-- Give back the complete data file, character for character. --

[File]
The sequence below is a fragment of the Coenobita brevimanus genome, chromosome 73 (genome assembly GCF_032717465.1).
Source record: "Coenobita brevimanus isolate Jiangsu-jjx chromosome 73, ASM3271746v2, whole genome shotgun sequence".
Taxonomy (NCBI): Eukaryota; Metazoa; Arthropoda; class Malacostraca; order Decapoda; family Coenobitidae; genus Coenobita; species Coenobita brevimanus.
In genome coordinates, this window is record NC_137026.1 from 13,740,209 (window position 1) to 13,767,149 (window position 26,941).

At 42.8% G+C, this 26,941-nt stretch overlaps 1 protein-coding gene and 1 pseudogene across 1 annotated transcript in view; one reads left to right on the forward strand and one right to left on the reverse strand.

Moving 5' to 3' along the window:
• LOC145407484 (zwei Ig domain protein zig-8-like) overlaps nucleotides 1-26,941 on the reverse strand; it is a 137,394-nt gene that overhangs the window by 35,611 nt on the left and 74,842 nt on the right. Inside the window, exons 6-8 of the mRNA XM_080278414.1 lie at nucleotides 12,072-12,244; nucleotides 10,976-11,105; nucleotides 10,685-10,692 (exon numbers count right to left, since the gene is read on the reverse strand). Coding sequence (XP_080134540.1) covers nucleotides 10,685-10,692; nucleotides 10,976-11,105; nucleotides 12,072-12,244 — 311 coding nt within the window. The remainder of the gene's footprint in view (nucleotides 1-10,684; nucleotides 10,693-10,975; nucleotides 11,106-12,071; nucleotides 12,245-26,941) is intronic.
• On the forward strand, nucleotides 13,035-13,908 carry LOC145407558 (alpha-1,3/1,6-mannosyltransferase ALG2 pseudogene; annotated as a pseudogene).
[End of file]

The sequence below is a fragment of the Coenobita brevimanus genome, chromosome 73 (genome assembly GCF_032717465.1).
Source record: "Coenobita brevimanus isolate Jiangsu-jjx chromosome 73, ASM3271746v2, whole genome shotgun sequence".
Taxonomy (NCBI): Eukaryota; Metazoa; Arthropoda; class Malacostraca; order Decapoda; family Coenobitidae; genus Coenobita; species Coenobita brevimanus.
In genome coordinates, this window is record NC_137026.1 from 13,740,209 (window position 1) to 13,767,149 (window position 26,941).

At 42.8% G+C, this 26,941-nt stretch overlaps 1 protein-coding gene and 1 pseudogene across 1 annotated transcript in view; one reads left to right on the forward strand and one right to left on the reverse strand.

Moving 5' to 3' along the window:
• LOC145407484 (zwei Ig domain protein zig-8-like) overlaps nucleotides 1-26,941 on the reverse strand; it is a 137,394-nt gene that overhangs the window by 35,611 nt on the left and 74,842 nt on the right. Inside the window, exons 6-8 of the mRNA XM_080278414.1 lie at nucleotides 12,072-12,244; nucleotides 10,976-11,105; nucleotides 10,685-10,692 (exon numbers count right to left, since the gene is read on the reverse strand). Coding sequence (XP_080134540.1) covers nucleotides 10,685-10,692; nucleotides 10,976-11,105; nucleotides 12,072-12,244 — 311 coding nt within the window. The remainder of the gene's footprint in view (nucleotides 1-10,684; nucleotides 10,693-10,975; nucleotides 11,106-12,071; nucleotides 12,245-26,941) is intronic.
• On the forward strand, nucleotides 13,035-13,908 carry LOC145407558 (alpha-1,3/1,6-mannosyltransferase ALG2 pseudogene; annotated as a pseudogene).